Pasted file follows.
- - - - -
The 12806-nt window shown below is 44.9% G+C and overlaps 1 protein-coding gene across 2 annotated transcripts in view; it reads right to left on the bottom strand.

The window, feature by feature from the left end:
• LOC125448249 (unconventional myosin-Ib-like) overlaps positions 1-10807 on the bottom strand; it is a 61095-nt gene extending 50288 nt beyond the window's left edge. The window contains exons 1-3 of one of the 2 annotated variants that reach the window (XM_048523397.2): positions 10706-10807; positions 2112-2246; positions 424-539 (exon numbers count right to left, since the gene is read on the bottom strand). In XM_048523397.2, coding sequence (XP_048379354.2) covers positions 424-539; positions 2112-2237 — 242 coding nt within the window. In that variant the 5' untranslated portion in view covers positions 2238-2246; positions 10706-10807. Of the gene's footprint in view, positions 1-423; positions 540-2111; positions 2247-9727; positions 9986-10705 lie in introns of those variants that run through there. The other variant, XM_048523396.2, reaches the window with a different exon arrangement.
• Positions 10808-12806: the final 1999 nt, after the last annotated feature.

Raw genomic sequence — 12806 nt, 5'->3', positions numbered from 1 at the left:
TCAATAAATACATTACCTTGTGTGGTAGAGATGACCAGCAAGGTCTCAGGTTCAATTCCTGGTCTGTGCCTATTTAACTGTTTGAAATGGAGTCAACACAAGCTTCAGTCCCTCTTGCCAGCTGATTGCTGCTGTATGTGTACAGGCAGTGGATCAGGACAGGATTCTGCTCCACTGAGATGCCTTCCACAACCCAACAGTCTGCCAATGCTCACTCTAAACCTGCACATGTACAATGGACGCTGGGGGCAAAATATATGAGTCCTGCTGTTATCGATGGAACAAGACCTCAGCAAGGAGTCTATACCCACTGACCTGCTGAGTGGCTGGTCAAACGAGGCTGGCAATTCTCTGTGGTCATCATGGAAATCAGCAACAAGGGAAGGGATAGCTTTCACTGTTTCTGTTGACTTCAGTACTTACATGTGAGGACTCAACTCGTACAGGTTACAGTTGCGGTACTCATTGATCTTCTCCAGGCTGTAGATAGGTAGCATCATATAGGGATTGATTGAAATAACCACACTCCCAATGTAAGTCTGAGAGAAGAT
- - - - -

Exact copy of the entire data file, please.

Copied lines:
The 12806-nt window shown below is 44.9% G+C and overlaps 1 protein-coding gene across 2 annotated transcripts in view; it reads right to left on the bottom strand.

The window, feature by feature from the left end:
• LOC125448249 (unconventional myosin-Ib-like) overlaps positions 1-10807 on the bottom strand; it is a 61095-nt gene extending 50288 nt beyond the window's left edge. The window contains exons 1-3 of one of the 2 annotated variants that reach the window (XM_048523397.2): positions 10706-10807; positions 2112-2246; positions 424-539 (exon numbers count right to left, since the gene is read on the bottom strand). In XM_048523397.2, coding sequence (XP_048379354.2) covers positions 424-539; positions 2112-2237 — 242 coding nt within the window. In that variant the 5' untranslated portion in view covers positions 2238-2246; positions 10706-10807. Of the gene's footprint in view, positions 1-423; positions 540-2111; positions 2247-9727; positions 9986-10705 lie in introns of those variants that run through there. The other variant, XM_048523396.2, reaches the window with a different exon arrangement.
• Positions 10808-12806: the final 1999 nt, after the last annotated feature.

Raw genomic sequence — 12806 nt, 5'->3', positions numbered from 1 at the left:
TCAATAAATACATTACCTTGTGTGGTAGAGATGACCAGCAAGGTCTCAGGTTCAATTCCTGGTCTGTGCCTATTTAACTGTTTGAAATGGAGTCAACACAAGCTTCAGTCCCTCTTGCCAGCTGATTGCTGCTGTATGTGTACAGGCAGTGGATCAGGACAGGATTCTGCTCCACTGAGATGCCTTCCACAACCCAACAGTCTGCCAATGCTCACTCTAAACCTGCACATGTACAATGGACGCTGGGGGCAAAATATATGAGTCCTGCTGTTATCGATGGAACAAGACCTCAGCAAGGAGTCTATACCCACTGACCTGCTGAGTGGCTGGTCAAACGAGGCTGGCAATTCTCTGTGGTCATCATGGAAATCAGCAACAAGGGAAGGGATAGCTTTCACTGTTTCTGTTGACTTCAGTACTTACATGTGAGGACTCAACTCGTACAGGTTACAGTTGCGGTACTCATTGATCTTCTCCAGGCTGTAGATAGGTAGCATCATATAGGGATTGATTGAAATAACCACACTCCCAATGTAAGTCTGAGAGAAGAT